Junior, 5’11 240
Since Pat Fitzgerald took over head coaching duties for the Northwestern Wildcats almost a decade ago, Northwestern has had only seven players drafted into the National Football League(NFL), including none of those picks being in the top 100 selections. Entering the 2017 NFL Draft, there is a player who should be the first to do so. Junior linebacker Anthony Walker Jr has the potential to be high on any team’s draft board.
Walker made noise right away in his freshman season. When Collin Ellis went down with an injury, Walker had to come in right away and start against Penn State; Walker recorded eight total tackles, and returned an interception for a touchdown and ever since, all eyes have been on Walker.
Entering his sophomore season in 2015, he was officially the starting middle-linebacker for the Wildcats, and once again, he did not disappoint having a bombastic season. Walker led his team in tackles (122), and ranked fourth in the nation in tackles-for-loss with 20.5. Walker also received All-American recognition from the Associated Press, and Sports Illustrated, as well as First-Team All-Big Ten honors.
Walker, in his junior campaign dominated once again for his second straight season of recording 100-plus tackles. Walker also recorded 10 tackles-for-loss, two sacks, one interception, four forced fumbles, along with two fumble recoveries. Walker announced he would be entering the NFL Draft as an underclassmen following a Pinstripe Bowl victory over Pittsburgh.
“We’re so proud of Anthony who has the opportunity to pursue his dream,” coach Fitzgerald stated, “I can’t wait to see him on Sunday’s proudly representing Northwestern and his family.”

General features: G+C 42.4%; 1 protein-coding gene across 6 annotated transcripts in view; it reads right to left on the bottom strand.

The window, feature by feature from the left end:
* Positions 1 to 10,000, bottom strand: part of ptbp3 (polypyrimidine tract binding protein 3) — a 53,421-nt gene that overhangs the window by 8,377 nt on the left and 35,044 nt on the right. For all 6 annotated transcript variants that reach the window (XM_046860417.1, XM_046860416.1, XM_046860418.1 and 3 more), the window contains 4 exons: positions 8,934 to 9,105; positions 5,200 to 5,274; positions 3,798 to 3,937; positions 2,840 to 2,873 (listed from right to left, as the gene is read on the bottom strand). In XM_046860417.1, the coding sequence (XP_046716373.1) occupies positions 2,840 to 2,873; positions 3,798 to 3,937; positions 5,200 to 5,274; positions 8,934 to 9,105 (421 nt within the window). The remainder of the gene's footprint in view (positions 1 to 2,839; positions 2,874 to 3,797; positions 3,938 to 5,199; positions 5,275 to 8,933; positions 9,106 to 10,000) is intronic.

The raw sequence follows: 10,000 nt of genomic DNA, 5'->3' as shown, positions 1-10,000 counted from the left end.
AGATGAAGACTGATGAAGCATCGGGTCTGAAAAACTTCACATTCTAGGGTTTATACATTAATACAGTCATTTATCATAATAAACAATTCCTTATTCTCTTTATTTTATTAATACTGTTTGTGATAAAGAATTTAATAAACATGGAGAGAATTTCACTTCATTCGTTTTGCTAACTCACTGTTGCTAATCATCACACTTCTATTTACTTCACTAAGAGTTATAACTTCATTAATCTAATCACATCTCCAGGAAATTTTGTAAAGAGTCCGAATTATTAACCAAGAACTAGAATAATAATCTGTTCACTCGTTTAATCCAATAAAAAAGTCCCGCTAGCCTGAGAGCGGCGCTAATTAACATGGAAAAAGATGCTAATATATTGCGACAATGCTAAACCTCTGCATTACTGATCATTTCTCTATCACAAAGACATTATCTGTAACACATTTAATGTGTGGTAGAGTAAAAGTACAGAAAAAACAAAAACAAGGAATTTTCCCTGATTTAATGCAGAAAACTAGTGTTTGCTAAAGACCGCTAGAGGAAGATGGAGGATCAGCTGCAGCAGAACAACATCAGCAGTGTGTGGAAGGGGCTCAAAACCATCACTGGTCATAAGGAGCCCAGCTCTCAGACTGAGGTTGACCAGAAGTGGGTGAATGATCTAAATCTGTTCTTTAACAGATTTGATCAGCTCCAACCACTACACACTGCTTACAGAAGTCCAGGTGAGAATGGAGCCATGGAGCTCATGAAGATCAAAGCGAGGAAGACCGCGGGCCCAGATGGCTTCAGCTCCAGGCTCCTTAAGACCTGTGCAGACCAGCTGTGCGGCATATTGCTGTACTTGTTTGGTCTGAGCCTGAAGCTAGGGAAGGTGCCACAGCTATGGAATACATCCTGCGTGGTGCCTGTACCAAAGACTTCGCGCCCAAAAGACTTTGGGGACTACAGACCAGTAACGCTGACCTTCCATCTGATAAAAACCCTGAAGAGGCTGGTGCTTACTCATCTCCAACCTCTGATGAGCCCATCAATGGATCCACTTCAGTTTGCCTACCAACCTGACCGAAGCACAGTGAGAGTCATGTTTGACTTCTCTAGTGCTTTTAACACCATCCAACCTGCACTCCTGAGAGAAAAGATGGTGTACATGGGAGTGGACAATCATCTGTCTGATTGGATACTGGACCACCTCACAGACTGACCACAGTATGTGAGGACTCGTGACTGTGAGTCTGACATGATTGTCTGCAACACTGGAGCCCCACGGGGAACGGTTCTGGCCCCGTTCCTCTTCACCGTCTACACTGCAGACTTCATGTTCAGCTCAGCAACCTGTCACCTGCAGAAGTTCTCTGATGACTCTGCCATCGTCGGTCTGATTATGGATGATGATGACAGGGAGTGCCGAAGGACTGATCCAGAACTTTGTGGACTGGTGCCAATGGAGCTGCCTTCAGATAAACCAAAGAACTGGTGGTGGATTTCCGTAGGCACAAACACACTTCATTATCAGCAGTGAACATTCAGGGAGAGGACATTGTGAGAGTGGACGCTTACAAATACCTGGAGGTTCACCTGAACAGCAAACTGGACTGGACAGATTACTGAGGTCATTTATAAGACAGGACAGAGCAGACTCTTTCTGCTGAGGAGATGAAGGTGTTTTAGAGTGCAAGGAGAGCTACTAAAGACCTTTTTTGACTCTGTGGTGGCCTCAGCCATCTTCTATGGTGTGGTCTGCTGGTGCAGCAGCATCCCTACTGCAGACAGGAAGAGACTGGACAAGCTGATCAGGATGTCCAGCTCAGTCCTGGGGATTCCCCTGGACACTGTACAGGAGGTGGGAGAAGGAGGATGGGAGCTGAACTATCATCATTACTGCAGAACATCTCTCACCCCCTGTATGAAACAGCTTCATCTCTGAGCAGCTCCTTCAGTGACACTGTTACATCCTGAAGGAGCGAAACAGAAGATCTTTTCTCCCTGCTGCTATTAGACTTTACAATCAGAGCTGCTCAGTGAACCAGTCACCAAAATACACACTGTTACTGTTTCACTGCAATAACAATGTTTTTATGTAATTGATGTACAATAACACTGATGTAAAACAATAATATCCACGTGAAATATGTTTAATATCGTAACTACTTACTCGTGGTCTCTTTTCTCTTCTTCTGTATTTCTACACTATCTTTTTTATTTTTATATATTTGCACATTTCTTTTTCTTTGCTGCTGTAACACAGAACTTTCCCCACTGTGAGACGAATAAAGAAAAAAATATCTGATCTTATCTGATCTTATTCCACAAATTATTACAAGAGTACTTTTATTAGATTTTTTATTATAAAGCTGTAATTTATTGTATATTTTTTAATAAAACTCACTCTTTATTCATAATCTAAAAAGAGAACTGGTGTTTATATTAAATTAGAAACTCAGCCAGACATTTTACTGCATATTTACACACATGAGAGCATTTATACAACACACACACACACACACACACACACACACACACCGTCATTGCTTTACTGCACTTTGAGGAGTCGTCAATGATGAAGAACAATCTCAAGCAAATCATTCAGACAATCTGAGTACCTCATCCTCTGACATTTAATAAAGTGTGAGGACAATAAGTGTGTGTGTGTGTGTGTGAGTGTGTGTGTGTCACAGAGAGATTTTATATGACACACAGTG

Walker is the first Northwestern player under Fitzgerald to leave early for the draft, and the first Northwestern player to leave early since Darnell Autry following the 1996 season.
Strengths: Walker is a tackling machine, that has off the charts play recognition. Walker has ideal size to play as middle-linebacker, or even at the edge as an outside-linebacker in a 4-3 defense. The strongest point of his game is his run-stopping ability; he knows how to use his speed and aggressive play style to cut through gaps, and collect the tackles-for-loss that he is notorious for getting. Walker also has above-average coverage skills, and has the speed/size combination to be versatile enough to cover backs out of the backfield, or even take on a tight end.
Weakness: Walker does not have a lot of flaws in his game, but to be a great player in the NFL, you must be able to make plays in any way for your team. Northwestern did not really play Walker as a pass-rusher, but must improve on his abilities to do so to be an established NFL linebacker for whatever team that selects him. Walker also tends to rely too much on his speed to beat out blocks rather than use technique to shed them. This causes him to get pinned, and take him out of the play. I believe his block-shedding technique, and pass-rushing are the only weaknesses that should be addressed, and can be to make him an established NFL caliber linebacker.
NFL Comparison: Lavonte David
The size is similar, as well as their game. These two players are aggressive, three-down linebackers, with tremendous run-defending abilities. Both were not great pass-rushers as prospects, but David, with NFL coaching developed into a very versatile linebacker, and one of the key pieces to the Tampa Bay Buccaneers’ franchise.
Round Projection: 2nd round
Team Fits: Washington Redskins, Denver Broncos, Kansas City Chiefs